NY Times: Ending ethanol subsidy is causing misery, so...
Case in point: A story that ran just five days ago titled "Days of Promise Fade for Ethanol." The story's 'hook' was how the closing of "nearly 10 percent" of the nation's ethanol plants--located, of course, in midwestern farm states--has hurt people in those towns.
Of course that's extremely sad for the folks who lost their jobs in those plants--just as it is for Americans who lose their jobs due to a powerplant or mine being forced to close by the administration's war on coal. But you won't see any articles in the Times about how hard *that* is on Americans--because it doesn't fit the narrative.
But ethanol--now *there's* an idea Leftists can love: In theory it could eventually replace that dirty, nasty *oil* industry (shudder!). Also, it requires huge government subsidies and mandates in order to work. If you're a Leftist, what's not to love?
Well for one thing the federal mandate for ethanol use, and subsidy for same, caused the price of corn (the main input) to skyrocket (which I realize is good for farmers--and I'm delighted for their good fortune, seriously). This was because the government-mandated, taxpayer-funded subsidy artificially increased the profitability of making ethanol, which in turn gave operators of ethanol plants an artificial incentive to bid more for corn.
Not only was this a completely normal and expected outcome of subsidizing and mandating ethanol, but independent economists explicitly warned congress that this would happen. But not surprisingly congresswhores listened instead to their Left/Green supporters--who saw ethanol as something that could eventually replace oil--and to the huge contributions given to them by big corn marketers like Archer Daniels Midland.
Gee, what a surprise.
And how much were taxpayers subsidizing ethanol? According to Walter Russell Meade, in 2010 it was over $6.6 billion. The 45-cent-per-gallon subsidy ended at the end of 2011, but the government is still propping up the price by forcing gasoline producers to blend X billion gallons of the stuff into gasoline--and will fine them astronomical sums if they don't. So the market distortion is still there.
The Times--always sooo sympathetic to the plight of ordinary Americans in flyover country--takes pains to explain the devastating effects ending the ethanol subsidy have had on residents of the small towns that have ethanol plants:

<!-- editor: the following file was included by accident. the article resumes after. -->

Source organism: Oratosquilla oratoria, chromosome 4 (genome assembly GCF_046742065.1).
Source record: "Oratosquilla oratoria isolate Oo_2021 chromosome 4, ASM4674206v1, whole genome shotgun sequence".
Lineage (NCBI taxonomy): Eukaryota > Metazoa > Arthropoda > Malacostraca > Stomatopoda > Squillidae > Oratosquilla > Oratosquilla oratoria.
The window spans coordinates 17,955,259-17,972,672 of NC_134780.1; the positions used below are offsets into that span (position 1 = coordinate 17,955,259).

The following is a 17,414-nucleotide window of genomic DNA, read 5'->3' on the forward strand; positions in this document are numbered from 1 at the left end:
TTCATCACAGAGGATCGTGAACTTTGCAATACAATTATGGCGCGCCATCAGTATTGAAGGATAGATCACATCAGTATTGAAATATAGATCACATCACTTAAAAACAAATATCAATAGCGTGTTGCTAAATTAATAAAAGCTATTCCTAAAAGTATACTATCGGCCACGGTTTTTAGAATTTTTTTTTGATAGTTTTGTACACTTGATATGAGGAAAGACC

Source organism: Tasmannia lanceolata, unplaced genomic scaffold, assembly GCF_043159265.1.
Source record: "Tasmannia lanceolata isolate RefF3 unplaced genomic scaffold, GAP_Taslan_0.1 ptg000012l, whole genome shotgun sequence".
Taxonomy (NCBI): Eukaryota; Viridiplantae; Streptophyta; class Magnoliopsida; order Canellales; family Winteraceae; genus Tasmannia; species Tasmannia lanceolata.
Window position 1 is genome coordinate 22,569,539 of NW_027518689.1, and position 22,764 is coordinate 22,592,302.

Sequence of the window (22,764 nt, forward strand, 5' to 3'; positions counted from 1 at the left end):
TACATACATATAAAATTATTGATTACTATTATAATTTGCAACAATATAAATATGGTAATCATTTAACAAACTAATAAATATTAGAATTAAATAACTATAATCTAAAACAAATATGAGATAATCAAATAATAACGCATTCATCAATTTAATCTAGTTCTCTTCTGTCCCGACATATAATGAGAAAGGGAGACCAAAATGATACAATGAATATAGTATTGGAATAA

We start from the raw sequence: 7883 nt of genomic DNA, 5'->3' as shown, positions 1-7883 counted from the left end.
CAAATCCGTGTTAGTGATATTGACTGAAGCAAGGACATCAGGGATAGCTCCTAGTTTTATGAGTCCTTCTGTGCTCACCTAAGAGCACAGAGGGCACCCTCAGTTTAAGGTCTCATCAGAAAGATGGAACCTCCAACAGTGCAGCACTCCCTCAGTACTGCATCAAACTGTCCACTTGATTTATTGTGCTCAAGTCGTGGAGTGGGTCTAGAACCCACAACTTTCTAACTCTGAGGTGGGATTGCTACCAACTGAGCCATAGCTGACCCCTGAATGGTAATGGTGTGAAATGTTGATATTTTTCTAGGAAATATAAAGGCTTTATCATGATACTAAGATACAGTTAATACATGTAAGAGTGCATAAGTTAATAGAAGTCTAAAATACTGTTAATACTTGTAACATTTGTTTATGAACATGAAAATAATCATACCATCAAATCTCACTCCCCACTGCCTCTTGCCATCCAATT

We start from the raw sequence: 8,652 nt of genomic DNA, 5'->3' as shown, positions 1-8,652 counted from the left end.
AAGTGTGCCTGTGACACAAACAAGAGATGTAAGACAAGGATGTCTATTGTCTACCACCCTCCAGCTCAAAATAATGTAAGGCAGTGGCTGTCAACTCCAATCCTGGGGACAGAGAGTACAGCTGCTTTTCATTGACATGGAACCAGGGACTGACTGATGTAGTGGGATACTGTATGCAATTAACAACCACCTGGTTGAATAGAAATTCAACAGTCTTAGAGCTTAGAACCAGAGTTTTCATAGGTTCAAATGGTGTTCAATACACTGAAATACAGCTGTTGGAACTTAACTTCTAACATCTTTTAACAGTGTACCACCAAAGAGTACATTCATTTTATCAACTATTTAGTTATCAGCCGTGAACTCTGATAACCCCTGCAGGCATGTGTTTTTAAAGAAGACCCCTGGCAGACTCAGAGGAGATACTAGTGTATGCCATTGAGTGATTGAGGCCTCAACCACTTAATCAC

Not only do the plants employ residents of these small communities, but they also provide a market for farmers to sell their crops and buy grain to feed their livestock. They attract a steady flow of trucks whose drivers use truck stops and patronize other local businesses. Contractors visiting the plants stay in local hotels. And the plants hold large accounts with local banks.Didja get that? The plants actually provide a thing called a "market" where farmers can go and sell their crops! That is so...innovative! And the plants attract trucks whose drivers "use truck stops" (amazing!) and spend money in the local economy! Will the wonders never cease?
And to think this only costs taxpayers six or seven Billion bucks a year! Why, it's as successful as Lord Obama's "Stimulus" program!
Oh, and lest you think the Times reporter is out of touch with the common man, consider this: Have you been thinking the price of gasoline was rising rather dramatically? Not so, citizen! Read for yourself:
The value of ethanol has also sagged. Its price is created in part by the price of the gasoline it displaces, and gasoline prices have been relatively modest for the past few months.Maybe they're "modest" in Manhattan--where most of the residents don't even own a car--but out here in flyover country we were paying damn near four bucks a gallon a few weeks ago.
And didja get the line about "[ethanol's] price is created in part by the price of the gasoline it displaces"? Cute--it's "created" by a federal law that forces refiners to use a certain amount of the stuff regardless of how much it costs. Thus the price is "created" by government mandate, and realistically has nothing whatsoever to do with the price of oil-based gasoline.
But I suspect at least a few people at the Times know this.
Can't decide whether this article was simply paid for by Archer Daniels Midland, or whether reporters John Eligon and Matthew Wald are really as clueless as they sound. When the NYTimes starts bemoaning the hardships of folks in flyover country it's not unreasonable to think there's an agenda being floated.
And also time to keep a hand on your wallet.